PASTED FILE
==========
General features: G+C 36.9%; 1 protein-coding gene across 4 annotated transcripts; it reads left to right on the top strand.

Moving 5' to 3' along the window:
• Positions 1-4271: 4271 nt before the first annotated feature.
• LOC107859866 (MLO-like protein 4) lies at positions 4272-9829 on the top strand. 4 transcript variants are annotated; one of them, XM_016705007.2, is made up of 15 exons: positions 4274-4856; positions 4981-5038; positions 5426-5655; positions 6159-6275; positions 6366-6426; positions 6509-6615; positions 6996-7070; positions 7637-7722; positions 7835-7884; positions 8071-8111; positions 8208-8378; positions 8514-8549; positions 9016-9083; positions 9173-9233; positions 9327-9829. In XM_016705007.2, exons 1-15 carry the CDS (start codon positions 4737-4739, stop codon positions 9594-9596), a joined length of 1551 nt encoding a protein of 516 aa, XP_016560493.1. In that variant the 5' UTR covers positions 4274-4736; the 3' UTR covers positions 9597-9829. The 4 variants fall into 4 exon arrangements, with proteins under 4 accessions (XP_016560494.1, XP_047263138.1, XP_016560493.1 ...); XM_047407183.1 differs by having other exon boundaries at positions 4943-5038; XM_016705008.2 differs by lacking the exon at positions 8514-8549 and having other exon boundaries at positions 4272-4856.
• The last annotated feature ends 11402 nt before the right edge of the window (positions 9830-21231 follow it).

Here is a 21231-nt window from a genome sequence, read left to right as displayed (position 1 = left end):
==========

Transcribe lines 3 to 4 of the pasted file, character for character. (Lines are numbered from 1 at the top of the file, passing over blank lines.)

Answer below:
• Positions 1-4271: 4271 nt before the first annotated feature.
• LOC107859866 (MLO-like protein 4) lies at positions 4272-9829 on the top strand. 4 transcript variants are annotated; one of them, XM_016705007.2, is made up of 15 exons: positions 4274-4856; positions 4981-5038; positions 5426-5655; positions 6159-6275; positions 6366-6426; positions 6509-6615; positions 6996-7070; positions 7637-7722; positions 7835-7884; positions 8071-8111; positions 8208-8378; positions 8514-8549; positions 9016-9083; positions 9173-9233; positions 9327-9829. In XM_016705007.2, exons 1-15 carry the CDS (start codon positions 4737-4739, stop codon positions 9594-9596), a joined length of 1551 nt encoding a protein of 516 aa, XP_016560493.1. In that variant the 5' UTR covers positions 4274-4736; the 3' UTR covers positions 9597-9829. The 4 variants fall into 4 exon arrangements, with proteins under 4 accessions (XP_016560494.1, XP_047263138.1, XP_016560493.1 ...); XM_047407183.1 differs by having other exon boundaries at positions 4943-5038; XM_016705008.2 differs by lacking the exon at positions 8514-8549 and having other exon boundaries at positions 4272-4856.